Indie Focus: ‘The Disappearance of Alice Creed’ and ‘Henri-Georges Clouzot’s Inferno’
“The Disappearance of Alice Creed” opens with a bravura, wordless sequence in which two men plan and carry out the abduction of a young woman. From there the film takes place solely in an apartment and an abandoned building with a cast of only three performers. As the men attempt to extract a ransom from the woman’s wealthy father, their clockwork plan spins off-course.
“It was entirely on purpose,” said writer-director J Blakeson of the film’s terse, oblique simplicity. “I started with the fact it was going to be a contained film before I even had a story. I knew I was going to write a film I could direct myself even if nobody gave me any money to do it.”
The crisp, tense thriller, which opens Friday, is the debut feature as a writer-director for English-born Blakeson, 33, who has previously made short films and has been working as a screenwriter in the U.K. for the past eight years or so, where his credits most notably include “The Descent: Part 2,” the follow-up to one of the most popular recent British genre films.
His experiences as a professional screenwriter and the frustrations of being unable to transition into directing led him to write “Alice Creed.” “I’ve spent a lot of time working for other people where you have to map out the entire film before you’ve even started writing a word of the screenplay,” he said by phone from his home in London. “Often the magic and spontaneity get completely crushed. Since I was writing this for myself I gave myself the freedom to just start writing and see where it went. It very quickly got a momentum and the characters knew where they wanted to go.”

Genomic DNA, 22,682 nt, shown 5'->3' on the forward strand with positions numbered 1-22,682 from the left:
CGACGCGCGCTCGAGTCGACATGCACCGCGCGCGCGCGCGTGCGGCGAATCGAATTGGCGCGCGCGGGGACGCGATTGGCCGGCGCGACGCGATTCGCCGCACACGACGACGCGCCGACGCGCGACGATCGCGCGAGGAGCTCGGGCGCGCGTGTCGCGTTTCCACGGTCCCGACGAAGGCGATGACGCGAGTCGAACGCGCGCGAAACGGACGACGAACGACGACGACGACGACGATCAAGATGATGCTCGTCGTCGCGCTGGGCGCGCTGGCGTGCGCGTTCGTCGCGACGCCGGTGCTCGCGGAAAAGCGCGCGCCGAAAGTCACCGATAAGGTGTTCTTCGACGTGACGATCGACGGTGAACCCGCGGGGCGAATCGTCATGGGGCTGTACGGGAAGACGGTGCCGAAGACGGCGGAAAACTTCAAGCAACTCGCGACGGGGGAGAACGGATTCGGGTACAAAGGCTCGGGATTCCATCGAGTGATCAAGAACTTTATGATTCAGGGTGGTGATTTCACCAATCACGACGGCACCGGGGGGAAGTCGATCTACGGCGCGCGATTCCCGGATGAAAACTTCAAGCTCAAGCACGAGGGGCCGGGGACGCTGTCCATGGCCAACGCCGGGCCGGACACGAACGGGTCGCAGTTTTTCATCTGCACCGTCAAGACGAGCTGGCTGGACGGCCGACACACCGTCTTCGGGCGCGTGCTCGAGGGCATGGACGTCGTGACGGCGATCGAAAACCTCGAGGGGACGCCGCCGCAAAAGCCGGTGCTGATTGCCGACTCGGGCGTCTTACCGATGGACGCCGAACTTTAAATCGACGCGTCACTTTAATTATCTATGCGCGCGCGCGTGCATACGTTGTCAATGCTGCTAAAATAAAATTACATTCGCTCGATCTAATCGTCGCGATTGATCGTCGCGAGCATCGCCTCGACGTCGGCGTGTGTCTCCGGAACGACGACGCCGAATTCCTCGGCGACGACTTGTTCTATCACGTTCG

“Alice Creed” was shot entirely on the Isle of Man over 24 days in February 2009 with a budget just under $1.5 million and finished in time to premiere at last fall’s Toronto International Film Festival, where it received largely positive reviews. As the production came together quickly, there were only five days of rehearsal with the performers, who weren’t even all together.
Martin Compston, who plays one of the kidnappers, was cast only two weeks before shooting started. Gemma Arterton, a Bond girl in “Quantum of Solace” and also recently seen in “Prince of Persia,” plays the title role. Eddie Marsan, who received notice for his role as an angry driving instructor in Mike Leigh’s “ Happy-Go-Lucky,” plays the other kidnapper.
“Gemma is such a raw actress, she gives everything,” Blakeson said. “And Eddie is very good at keeping his cards very close to his chest as an actor and that kind of interplay between the two of them, him bottling everything up and her letting everything go, felt like a very good fit.”
One of the biggest challenges for marketing the film, as Blakeson sees it, is that modern bugaboo of the spoiler. While audiences obviously need to know enough to get them in the door, everything else about the film’s twisting power dynamics, the way it constantly redraws its central triangle, he would prefer remain shrouded in mystery.
“Even the title gives a little something away,” he said. “There’s a girl named Alice Creed and she’s going to disappear. Anything beyond the fact it’s a couple of guys kidnapping a girl, I think everything else is a spoiler, really. The film has always gone down better with people who know absolutely nothing.”